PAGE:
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The Urban American Indian Collective- FIND YOUR TRIBE!

Unraveling the Indigenous Ties of Gullah Geechee Culture

Are the Gullah Geechee People of the low country Carolinas as much indigenous to America as they are African?

Hey y'all! Grab a seat, let's dive deep into our roots and untangle the vibrant tapestry of Gullah Geechee heritage. Beyond the surface, our connection to America runs deeper than often perceived. We're more than a mix of African ancestry; we're intertwined with the very fabric of this land, linked by history, food, and language.


Geography & Name


Picture this: the Ogeechee River, its tranquil flow whispering stories of the past. Our ancestors navigated these waters, leaving imprints that resonate today. This river, a silent witness to cultural exchange, binds the Gullah Geechee to Indigenous tribes like the Yamassee and the Guale (pronounced Wallah, which sound phonetically like Gullah). The Guale were subjected to early slavery by colonial powers and fought many wars in resistance to enslavement of indigenous tribes. The Guale Rebellion of 1597, in fact the Spaniards called the entire coast of Georgia Guale after the tribe.

Many people like to assert that the Geechee comes from an African word 'Kissi' but its obviously from the river that flows directly through Yamassee and Guale territory.


The Guale tribe, dwelling along Georgia's coast, their legacy resonates in our customs and dialect. Just as our Gullah language echoes phrases akin to Indigenous tongues, a testament to shared histories deeply rooted in these lands.



Some might raise eyebrows, questioning our bond with America, assuming it's solely an African tie. But our link transcends continents; it's a dance of cultures, a blend that showcases the intricate threads woven through time.

Let's not forget the Yamassee—guardians of these lands. Their presence resonates in our spirit, a reminder of shared struggles, resilience, and a kinship rooted in history.


According to the Yamassee nation themselves they are in fact Gullah/Guale people. The Seminole also identify the Yamassee as their ancestors.


Language


Settle in as we uncover the vibrant threads connecting Gullah Geechee heritage with the Afro-(Yamassee)Seminole dialect and the rich tapestry of Indigenous cultures.


Remember the word Seminole simply means "wild one" or "runaway." What are they running from? Enslavement.


Our language, a beautiful mosaic, reflects the diverse influences that shape our identity. Beyond the echoes of Africa, the rhythmic cadence of our speech carries whispers of the Afro-Seminole dialect, intertwining with the melodies of the Guale and the Yamassee.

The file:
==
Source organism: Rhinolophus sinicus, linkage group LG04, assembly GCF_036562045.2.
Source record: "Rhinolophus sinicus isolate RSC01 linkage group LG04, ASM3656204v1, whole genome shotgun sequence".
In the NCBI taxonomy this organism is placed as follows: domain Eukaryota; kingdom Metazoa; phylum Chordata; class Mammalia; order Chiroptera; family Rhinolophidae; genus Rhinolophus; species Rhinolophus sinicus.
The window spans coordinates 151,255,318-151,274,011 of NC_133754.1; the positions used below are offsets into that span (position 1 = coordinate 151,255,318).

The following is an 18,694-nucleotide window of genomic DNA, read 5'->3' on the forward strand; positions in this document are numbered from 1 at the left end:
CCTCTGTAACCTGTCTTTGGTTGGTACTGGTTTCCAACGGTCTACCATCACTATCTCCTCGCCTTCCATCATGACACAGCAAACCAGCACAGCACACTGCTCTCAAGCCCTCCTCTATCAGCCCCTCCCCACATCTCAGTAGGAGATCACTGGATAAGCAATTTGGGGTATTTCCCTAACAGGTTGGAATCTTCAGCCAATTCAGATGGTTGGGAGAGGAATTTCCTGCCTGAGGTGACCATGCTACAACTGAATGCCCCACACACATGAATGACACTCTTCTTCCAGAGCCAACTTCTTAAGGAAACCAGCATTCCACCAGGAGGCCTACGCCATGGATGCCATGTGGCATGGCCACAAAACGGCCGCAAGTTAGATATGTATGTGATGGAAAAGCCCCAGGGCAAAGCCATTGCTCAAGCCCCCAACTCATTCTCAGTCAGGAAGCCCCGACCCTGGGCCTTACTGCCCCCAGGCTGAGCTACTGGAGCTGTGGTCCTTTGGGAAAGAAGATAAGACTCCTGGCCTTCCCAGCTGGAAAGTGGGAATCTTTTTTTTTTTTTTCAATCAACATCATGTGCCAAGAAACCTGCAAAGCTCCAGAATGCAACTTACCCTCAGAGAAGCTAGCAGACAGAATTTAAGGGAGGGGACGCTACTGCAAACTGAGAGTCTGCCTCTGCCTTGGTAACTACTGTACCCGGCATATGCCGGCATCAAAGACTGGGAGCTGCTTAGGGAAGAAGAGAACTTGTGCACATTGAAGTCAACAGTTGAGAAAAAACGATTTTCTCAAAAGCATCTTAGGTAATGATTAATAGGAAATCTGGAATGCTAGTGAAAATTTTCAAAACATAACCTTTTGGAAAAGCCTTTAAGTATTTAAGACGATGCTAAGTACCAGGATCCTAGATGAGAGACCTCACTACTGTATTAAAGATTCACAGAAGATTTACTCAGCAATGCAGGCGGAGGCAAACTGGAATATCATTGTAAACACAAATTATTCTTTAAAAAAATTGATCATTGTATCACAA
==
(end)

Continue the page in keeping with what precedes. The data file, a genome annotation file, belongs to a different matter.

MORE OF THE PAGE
In essence, our language isn’t just a vessel for communication; it's a living testament to the tapestry of cultures that have shaped us. It's through this lens that we embrace our Gullah Geechee heritage, celebrating the amalgamation of languages that bind us to this land, its people, and its indigenous roots.


The above quote show the need to only explore history for one side. As we know Africans weren't the only people to be enslaved and also once indigenous people were enslaved they were reclassified as Africans.


Margaret Maud McKellar (1873-1963), a European descendant woman who owned a ranch near the Black Seminole settlement of Nacimiento de los Negros in Coahuila, Mexico. She told Dr. Kenneth W. Porter a researcher of Gullah Geechee heritage, historian and its connection to Black Seminoles that one of her employees, a Black Seminole man, indicated that he had learned the "negro Gullah" from his grandmother. Again, Porter took note of the information in a nearly typed series of note cards which he filed away, but he did not pursue the matter. It is interesting to mention here that in the 1940s the Black Seminoles still had in their memory the word Gullah to identify the language they spoke; thirty years later that consciousness had disappeared.

Porter's last brushes with Gullah in relation to the Black Seminoles were in the 1970s. Two linguists came to Texas and Mexico to study the connections between the language spoken by the Black Seminoles and Gullah and they contacted Porter looking for information. The linguists were Lilith M. Haynes, who conducted field work in Del Rio and Brackettville, Texas, in 1974-1975 among the Black Seminoles and Dr. Ian Hancock, who also conducted field work among the Black Seminoles around that same period.


In a letter to Haynes on May 10, 1977 Porter admitted that "'Seminole Negro English' ... does certainly have Gullah elements," and he even referred to his friend Mrs. McKellar mentioning Gullah being spoken by the Black Seminoles in 1944. Nevertheless, Porter ended his assessment of Haynes' findings saying that "I see in it no evidence for the existence ... of a 'Seminole language ...'" 😩🙄 this clearly being an implicit bias in historical academia a common practice among European historians and researchers.